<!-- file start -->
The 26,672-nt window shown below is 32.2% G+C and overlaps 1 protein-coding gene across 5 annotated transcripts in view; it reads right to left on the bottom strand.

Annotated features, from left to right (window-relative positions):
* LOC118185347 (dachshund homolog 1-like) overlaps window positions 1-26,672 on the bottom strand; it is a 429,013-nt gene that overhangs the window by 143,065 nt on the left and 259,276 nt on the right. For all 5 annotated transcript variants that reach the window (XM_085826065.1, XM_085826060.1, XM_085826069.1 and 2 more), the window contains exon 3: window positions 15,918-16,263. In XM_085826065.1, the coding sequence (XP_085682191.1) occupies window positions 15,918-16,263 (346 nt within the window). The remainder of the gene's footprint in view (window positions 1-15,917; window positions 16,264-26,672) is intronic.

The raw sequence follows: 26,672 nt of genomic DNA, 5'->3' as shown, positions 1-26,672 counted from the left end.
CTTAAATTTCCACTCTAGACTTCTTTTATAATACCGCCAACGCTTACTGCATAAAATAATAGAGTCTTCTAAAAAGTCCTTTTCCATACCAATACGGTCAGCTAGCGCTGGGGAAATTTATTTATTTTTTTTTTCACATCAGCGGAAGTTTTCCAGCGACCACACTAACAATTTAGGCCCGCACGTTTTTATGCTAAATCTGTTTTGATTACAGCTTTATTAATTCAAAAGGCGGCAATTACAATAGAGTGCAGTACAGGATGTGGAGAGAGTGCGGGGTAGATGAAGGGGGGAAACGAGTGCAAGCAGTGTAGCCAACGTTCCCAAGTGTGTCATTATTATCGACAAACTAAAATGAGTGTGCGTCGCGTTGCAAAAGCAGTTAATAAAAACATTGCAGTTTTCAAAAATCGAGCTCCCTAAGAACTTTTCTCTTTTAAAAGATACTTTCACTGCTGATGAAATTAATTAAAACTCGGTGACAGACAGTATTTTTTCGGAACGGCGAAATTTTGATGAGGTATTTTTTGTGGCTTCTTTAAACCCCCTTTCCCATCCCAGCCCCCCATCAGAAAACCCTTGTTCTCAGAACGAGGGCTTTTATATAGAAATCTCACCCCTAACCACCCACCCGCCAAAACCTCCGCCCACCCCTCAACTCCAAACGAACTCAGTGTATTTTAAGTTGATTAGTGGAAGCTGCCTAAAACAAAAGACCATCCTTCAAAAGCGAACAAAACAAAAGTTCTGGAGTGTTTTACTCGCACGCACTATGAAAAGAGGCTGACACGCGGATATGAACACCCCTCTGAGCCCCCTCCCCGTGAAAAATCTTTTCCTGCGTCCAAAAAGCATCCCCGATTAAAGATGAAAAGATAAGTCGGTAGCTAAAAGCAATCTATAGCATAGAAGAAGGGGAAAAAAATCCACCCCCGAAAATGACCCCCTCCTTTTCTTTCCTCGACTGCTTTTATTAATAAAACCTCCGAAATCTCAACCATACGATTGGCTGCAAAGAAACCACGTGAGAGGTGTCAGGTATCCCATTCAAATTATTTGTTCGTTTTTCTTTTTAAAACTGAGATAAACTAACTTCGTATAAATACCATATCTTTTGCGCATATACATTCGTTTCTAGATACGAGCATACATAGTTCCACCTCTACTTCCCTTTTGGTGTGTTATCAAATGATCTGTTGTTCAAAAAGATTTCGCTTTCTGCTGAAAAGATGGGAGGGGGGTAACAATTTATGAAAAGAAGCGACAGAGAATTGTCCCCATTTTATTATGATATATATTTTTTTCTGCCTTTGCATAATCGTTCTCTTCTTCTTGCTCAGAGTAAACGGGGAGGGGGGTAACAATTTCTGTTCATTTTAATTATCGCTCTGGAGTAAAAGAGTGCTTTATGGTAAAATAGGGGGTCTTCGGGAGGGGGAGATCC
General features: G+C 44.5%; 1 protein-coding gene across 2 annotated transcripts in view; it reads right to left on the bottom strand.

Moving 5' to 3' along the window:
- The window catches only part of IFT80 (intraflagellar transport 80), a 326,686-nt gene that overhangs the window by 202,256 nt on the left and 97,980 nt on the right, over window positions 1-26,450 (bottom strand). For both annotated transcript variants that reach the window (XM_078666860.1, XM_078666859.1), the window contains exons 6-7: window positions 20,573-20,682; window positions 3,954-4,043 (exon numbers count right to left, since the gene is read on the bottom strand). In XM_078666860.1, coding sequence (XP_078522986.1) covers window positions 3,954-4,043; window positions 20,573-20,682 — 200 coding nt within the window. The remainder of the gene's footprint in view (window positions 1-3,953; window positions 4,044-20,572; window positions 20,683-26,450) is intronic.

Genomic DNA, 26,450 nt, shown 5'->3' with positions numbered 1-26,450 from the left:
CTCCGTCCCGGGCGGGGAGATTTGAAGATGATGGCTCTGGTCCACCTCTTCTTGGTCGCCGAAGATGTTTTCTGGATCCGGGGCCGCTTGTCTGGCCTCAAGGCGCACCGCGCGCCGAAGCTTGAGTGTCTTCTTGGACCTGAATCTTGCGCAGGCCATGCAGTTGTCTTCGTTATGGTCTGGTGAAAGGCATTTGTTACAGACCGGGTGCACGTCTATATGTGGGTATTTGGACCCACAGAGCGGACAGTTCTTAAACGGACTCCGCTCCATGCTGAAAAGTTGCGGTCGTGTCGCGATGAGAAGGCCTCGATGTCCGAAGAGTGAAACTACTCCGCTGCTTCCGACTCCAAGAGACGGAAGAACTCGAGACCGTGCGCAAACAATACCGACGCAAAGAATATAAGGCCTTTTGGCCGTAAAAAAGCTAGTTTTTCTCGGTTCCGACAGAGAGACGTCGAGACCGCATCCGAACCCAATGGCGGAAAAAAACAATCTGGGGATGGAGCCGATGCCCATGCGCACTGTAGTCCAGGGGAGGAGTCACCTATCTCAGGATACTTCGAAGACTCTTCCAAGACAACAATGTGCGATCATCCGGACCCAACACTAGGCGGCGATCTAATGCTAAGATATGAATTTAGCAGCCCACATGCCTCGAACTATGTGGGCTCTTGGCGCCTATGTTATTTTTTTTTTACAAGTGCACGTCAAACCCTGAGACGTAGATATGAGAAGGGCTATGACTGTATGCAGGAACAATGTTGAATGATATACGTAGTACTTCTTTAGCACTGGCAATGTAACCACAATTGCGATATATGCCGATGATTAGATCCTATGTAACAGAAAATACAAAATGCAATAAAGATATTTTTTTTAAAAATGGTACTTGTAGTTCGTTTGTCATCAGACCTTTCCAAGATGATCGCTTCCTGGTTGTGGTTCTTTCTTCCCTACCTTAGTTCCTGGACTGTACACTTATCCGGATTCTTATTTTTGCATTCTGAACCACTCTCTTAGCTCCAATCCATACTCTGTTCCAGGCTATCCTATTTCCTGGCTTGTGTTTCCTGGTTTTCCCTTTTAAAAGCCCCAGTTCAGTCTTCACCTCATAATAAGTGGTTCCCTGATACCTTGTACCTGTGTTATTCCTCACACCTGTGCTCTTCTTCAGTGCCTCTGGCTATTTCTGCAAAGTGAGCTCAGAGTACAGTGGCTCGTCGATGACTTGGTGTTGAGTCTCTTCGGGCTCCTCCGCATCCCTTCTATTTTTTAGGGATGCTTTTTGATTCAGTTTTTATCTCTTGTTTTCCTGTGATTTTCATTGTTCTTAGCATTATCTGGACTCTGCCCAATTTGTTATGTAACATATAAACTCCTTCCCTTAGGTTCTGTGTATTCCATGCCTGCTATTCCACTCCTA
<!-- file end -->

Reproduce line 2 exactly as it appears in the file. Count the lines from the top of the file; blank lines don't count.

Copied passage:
Annotated features, from left to right (window-relative positions):